9. This whole mess started with the abolishment of workers unions which had been sneakily building behind the scenes before the Employment Contracts Act wiped out most unions overnight and left most workers defenceless but they didn’t realise it. If a reversal is about to happen then I might get excited about all this change were in for. This would be the starting point to rid NZ of Neo Lib economics, if the Govt don’t do that then the rest won’t happen.

  10. In a lot of ways it seems like we have been here before.

    1984 and the Rogernomics revolution we were told was needed because of the dire situation the economy was in and that if we didn’t accept the harsh medicine then the I.M.F would force it on us anyway.

    Then in an interview after her Mother of all budgets Ruth Richardson said that for fifty years no one dared touch the essential tenants of the welfare state , for one hundred years no one had rethought our industrial relations and for a generation we had never balanced the books so regardless of the human impact she was not going too let that stop her resolve.

    From 1991 we had one of the most purest neoliberal systems in the world and all the injustices that bought with it and put an end too the lie of that the the harsh medicine was necessary because we needed too balance the books as our level of debt has surpassed what we faced in 1984 by billions of dollars so the risk has conveniently evaporated.

    2020 like 1984 is that moment in time when we respond too our critical circumstances and rethink our whole economic approach.

    35 years of the insanity that has been allowed too be enforced is more than enough time too rethink how can the economy deliver for everyone and provide security and fairness for everyone and what hasn’t worked is plain for everyone too see.

    It took a fatal contagion from Wuhan too begin the process.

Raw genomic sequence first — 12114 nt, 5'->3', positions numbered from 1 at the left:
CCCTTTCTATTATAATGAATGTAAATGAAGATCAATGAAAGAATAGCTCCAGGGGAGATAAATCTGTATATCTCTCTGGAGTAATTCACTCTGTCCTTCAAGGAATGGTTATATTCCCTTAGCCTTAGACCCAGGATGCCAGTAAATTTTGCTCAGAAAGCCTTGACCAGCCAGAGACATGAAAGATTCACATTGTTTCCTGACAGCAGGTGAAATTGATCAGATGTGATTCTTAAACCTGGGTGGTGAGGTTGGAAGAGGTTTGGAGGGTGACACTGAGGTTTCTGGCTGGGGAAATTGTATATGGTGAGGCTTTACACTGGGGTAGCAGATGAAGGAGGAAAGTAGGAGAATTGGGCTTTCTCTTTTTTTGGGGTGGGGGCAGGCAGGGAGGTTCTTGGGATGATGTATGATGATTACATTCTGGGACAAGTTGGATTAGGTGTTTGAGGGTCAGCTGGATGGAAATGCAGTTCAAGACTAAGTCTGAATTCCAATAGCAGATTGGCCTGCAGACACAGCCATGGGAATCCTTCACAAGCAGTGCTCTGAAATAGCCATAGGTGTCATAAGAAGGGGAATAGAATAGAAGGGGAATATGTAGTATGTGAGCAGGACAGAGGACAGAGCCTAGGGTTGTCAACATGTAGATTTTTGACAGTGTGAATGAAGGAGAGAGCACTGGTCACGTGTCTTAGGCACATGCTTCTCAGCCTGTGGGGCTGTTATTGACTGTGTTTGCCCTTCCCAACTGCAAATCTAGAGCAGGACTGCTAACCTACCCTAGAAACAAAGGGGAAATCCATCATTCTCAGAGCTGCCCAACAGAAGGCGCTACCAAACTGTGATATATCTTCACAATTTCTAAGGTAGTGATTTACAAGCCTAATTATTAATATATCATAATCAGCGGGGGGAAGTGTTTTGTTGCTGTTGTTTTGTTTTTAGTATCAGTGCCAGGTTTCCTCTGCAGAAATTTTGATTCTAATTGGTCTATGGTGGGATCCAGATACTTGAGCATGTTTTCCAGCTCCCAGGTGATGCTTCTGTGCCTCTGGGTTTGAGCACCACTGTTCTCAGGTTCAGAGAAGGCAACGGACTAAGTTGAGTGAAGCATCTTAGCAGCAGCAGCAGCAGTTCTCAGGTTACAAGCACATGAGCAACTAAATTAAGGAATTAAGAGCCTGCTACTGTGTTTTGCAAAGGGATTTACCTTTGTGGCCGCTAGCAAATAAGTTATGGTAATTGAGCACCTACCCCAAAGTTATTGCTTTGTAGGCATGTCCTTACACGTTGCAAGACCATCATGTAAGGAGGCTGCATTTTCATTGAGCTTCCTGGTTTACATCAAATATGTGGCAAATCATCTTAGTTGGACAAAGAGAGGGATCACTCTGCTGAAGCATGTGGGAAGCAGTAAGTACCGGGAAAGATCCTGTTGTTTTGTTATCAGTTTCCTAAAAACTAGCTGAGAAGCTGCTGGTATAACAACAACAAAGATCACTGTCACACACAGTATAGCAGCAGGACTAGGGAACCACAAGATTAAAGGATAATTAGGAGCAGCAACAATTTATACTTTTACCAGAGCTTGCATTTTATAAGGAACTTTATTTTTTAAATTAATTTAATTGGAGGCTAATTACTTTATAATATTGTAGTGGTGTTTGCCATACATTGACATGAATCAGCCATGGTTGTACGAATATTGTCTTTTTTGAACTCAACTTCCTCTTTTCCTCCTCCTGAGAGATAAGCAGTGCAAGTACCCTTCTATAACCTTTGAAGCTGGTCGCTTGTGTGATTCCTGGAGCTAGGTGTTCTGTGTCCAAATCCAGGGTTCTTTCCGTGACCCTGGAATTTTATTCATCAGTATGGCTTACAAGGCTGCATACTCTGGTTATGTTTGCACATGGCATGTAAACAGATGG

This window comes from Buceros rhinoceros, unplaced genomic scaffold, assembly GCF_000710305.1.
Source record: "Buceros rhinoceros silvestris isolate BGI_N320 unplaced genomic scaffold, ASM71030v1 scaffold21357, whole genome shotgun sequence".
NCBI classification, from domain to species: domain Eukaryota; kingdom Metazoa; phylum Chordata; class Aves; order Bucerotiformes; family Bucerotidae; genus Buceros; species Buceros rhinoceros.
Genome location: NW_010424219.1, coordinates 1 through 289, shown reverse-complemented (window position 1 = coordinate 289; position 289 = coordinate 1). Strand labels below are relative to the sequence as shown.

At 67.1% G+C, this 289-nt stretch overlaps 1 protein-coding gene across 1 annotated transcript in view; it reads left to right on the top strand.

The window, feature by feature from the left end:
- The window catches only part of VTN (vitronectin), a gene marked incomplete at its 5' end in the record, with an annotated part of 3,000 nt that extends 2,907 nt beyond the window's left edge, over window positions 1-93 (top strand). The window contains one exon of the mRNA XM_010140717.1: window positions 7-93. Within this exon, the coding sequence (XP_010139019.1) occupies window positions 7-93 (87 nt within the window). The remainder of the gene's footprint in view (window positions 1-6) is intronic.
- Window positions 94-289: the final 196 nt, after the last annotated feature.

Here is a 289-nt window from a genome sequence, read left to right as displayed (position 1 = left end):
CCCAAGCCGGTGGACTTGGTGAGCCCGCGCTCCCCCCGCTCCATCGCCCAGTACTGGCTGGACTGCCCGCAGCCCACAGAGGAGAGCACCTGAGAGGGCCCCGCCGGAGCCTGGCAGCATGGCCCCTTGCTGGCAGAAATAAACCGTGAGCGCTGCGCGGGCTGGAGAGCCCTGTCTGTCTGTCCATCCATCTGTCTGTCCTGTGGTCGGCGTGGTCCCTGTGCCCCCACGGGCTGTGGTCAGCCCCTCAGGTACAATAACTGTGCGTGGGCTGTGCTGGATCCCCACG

11. Pandemic – the movie? The drama, the thriller? And the star gets taken away to star in a comedy instigated by Mickey Mouse and Goofy in the Auckland courtroom?

  12. When the government assumed emergency powers there was a subtle but significant change in Jacinda’s political rhetoric.
    “We” no longer meant “We New Zealanders”. It meant “We the government” and “You” came to mean “You the people”.
    So now “the role of the state has been underlined by this crisis.. a well-funded, highly functional public service … to coordinate and provide leadership for New Zealanders … what we have asked New Zealanders to do is huge”
    The government and its supporters are extolling the role of “leadership” and “the state”, implying that they are making all the right decisions in the context of extraordinary state powers with the willing compliance of an obedient populace.
    In this rhetoric, the implicit role of the people is to implement the decisions of a wise and benevolent “highly functional” state.
    Yet if the rhetoric departs too far from the reality, or, more to the point, the reality departs too far from the rhetoric, then the state will be in deep trouble and the sagacity of the commentariat will be thrown into serious doubt.
    Some of us (I suspect a great many of us) will continue to follow our own course, knowing that we have to rely on the wisdom of our own decisions and the strength of our own efforts if we are to successfully traverse these interesting times.